Published online by Cambridge University Press: 10 June 2005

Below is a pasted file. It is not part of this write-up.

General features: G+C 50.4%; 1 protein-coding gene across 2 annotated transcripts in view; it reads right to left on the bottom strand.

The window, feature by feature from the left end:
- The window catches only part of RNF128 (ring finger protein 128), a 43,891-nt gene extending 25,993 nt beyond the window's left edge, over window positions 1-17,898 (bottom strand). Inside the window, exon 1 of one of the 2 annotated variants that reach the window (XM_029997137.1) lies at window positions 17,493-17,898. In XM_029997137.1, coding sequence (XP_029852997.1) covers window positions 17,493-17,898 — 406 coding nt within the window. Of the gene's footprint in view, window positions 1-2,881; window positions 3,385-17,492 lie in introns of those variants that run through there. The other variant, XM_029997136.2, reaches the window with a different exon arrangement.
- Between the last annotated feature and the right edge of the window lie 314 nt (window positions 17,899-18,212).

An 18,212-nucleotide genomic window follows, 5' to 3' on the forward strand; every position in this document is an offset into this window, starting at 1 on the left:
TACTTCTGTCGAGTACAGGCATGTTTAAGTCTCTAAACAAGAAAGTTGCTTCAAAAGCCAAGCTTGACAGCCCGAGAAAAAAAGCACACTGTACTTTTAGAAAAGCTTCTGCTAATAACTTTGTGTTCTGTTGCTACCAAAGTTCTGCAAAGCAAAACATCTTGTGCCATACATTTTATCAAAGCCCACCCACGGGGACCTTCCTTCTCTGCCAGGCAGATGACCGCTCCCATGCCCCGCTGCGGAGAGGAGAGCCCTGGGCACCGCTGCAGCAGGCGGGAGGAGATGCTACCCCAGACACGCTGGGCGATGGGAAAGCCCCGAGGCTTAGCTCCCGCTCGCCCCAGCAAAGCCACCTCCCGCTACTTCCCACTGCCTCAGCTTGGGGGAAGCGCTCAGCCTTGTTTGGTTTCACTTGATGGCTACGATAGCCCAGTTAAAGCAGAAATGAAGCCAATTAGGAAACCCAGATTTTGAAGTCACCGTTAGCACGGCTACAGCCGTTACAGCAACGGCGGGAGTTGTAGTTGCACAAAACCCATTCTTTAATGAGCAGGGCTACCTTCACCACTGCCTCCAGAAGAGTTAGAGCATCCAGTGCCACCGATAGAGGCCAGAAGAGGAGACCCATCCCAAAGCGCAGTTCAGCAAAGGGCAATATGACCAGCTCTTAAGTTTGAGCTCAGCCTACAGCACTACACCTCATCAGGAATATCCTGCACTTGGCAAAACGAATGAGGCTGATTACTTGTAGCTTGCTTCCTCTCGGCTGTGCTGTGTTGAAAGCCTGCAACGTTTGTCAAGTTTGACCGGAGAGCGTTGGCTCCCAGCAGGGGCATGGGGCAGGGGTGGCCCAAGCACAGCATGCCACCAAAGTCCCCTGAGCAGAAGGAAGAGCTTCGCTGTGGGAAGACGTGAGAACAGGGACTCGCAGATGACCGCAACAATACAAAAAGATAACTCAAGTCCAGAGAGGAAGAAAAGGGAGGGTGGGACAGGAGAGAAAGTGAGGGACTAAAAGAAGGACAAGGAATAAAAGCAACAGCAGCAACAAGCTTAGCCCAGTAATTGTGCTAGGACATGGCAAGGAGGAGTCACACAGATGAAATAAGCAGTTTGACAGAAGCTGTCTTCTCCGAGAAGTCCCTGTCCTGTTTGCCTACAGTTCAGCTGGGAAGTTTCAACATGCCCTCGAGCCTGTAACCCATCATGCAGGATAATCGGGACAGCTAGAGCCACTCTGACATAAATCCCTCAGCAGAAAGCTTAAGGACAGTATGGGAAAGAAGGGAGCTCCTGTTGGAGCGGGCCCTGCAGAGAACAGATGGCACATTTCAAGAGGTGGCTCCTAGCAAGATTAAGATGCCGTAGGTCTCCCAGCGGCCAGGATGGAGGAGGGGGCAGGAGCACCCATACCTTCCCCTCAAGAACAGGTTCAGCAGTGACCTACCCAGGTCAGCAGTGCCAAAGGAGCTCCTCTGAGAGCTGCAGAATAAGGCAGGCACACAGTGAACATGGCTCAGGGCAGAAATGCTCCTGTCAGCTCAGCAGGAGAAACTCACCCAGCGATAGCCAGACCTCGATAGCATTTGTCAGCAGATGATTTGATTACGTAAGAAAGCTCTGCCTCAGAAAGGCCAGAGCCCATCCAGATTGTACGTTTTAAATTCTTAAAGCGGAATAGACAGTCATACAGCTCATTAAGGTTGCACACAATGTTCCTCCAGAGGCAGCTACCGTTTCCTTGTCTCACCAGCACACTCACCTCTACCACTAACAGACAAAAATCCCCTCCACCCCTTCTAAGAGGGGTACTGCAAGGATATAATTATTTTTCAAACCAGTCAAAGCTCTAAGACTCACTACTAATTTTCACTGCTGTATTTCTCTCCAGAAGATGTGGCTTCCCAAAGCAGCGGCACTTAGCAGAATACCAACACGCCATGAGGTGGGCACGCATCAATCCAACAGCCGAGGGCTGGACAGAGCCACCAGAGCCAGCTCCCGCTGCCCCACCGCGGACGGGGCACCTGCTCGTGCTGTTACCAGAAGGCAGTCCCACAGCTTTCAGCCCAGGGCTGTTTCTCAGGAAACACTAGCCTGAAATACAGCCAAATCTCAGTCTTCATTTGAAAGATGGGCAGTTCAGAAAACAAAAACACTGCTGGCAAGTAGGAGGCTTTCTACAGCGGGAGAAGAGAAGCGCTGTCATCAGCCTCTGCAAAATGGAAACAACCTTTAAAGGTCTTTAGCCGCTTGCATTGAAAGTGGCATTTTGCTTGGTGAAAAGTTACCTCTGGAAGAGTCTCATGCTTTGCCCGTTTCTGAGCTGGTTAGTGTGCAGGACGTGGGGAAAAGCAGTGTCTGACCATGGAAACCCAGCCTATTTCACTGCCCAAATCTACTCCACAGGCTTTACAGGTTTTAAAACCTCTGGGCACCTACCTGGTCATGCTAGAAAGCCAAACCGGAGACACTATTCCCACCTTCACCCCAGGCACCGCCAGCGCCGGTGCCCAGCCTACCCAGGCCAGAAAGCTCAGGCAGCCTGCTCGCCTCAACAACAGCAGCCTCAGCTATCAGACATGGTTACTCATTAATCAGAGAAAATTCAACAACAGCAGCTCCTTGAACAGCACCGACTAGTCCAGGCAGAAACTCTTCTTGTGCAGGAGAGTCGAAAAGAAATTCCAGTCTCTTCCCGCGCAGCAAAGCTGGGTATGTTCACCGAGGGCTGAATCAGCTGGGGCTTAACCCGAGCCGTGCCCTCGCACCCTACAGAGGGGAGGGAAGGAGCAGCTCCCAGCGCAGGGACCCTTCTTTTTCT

Although the prevailing tendency is to view the executive and, to a lesser extent, the legislature as the primary drivers of the developmental process in any country, this paper situates the judiciary in the Nigerian developmental process. Seldom is the judiciary recognized as an equal partner in the developmental process: when the system works, which suggests that their job is being done well, the judiciary is rarely the destination of praise, but as their failure (real or imagined) is often incandescent, blame is easily lavished on them. This article brings attention to what it terms “judicial government” but contextualizes the judiciary's performance against the backdrop of the constraints to which it is subject and it crucially identifies self-inflicted constraints. These self-inflicted constraints impact on the size of the Supreme Court's docket (which affects the quality of dispensed justice) and the issue of costs in the litigation process.